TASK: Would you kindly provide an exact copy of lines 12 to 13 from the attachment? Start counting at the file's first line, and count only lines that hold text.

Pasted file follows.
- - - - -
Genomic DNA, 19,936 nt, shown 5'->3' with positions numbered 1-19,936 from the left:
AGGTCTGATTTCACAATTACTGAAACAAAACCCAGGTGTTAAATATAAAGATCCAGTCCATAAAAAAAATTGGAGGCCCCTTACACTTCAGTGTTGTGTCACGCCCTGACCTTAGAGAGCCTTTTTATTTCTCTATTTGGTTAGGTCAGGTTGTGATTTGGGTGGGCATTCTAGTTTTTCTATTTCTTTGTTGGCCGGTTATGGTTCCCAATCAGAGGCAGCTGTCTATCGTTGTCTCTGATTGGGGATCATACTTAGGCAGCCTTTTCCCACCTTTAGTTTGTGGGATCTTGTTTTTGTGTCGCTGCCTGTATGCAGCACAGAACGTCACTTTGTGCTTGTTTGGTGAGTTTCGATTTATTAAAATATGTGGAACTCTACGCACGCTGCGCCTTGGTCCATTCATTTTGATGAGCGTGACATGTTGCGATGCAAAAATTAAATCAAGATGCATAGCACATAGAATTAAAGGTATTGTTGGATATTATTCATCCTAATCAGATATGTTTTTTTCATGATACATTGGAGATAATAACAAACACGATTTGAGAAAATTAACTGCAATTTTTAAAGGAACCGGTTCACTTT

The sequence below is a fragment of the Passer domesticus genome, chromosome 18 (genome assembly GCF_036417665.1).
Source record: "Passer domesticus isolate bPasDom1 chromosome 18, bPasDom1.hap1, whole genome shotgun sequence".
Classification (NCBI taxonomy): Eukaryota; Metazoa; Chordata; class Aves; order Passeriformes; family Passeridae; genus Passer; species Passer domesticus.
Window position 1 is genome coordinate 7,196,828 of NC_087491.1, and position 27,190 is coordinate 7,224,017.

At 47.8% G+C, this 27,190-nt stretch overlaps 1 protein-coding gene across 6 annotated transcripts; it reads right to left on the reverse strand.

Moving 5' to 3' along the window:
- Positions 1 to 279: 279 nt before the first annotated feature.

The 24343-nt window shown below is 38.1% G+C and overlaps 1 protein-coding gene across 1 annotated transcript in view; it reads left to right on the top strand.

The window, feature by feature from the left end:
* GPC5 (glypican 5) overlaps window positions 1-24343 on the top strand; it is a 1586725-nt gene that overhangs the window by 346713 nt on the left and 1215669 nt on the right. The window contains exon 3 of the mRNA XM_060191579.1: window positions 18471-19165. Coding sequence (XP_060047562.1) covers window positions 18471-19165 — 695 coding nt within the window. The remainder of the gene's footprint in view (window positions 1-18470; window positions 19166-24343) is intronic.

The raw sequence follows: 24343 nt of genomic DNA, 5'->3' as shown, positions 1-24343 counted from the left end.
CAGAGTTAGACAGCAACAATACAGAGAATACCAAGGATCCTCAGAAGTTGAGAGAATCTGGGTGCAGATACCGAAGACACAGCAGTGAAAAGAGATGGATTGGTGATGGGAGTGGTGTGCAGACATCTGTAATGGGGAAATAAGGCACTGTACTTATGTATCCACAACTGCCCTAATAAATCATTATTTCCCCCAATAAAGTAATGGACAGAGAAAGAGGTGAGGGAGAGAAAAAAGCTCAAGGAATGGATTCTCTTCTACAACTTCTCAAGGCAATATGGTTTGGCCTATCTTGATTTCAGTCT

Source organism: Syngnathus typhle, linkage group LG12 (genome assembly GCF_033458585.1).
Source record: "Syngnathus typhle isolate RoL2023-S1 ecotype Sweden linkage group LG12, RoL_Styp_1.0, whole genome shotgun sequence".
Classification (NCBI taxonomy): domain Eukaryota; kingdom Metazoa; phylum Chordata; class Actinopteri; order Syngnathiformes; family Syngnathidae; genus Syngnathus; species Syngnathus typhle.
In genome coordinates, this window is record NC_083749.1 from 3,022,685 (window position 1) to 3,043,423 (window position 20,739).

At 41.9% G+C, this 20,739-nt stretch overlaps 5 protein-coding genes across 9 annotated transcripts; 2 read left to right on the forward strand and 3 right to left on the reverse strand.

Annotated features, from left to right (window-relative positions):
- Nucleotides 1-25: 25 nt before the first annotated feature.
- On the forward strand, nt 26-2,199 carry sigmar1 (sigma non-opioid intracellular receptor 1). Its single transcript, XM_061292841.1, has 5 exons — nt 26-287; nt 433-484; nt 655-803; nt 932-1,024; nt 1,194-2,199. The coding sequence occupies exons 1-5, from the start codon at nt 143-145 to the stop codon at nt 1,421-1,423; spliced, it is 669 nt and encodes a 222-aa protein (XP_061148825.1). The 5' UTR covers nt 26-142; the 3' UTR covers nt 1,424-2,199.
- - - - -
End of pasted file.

* GPC5 (glypican 5) overlaps window positions 1-24343 on the top strand; it is a 1586725-nt gene that overhangs the window by 346713 nt on the left and 1215669 nt on the right. The window contains exon 3 of the mRNA XM_060191579.1: window positions 18471-19165. Coding sequence (XP_060047562.1) covers window positions 18471-19165 — 695 coding nt within the window. The remainder of the gene's footprint in view (window positions 1-18470; window positions 19166-24343) is intronic.

The raw sequence follows: 24343 nt of genomic DNA, 5'->3' as shown, positions 1-24343 counted from the left end.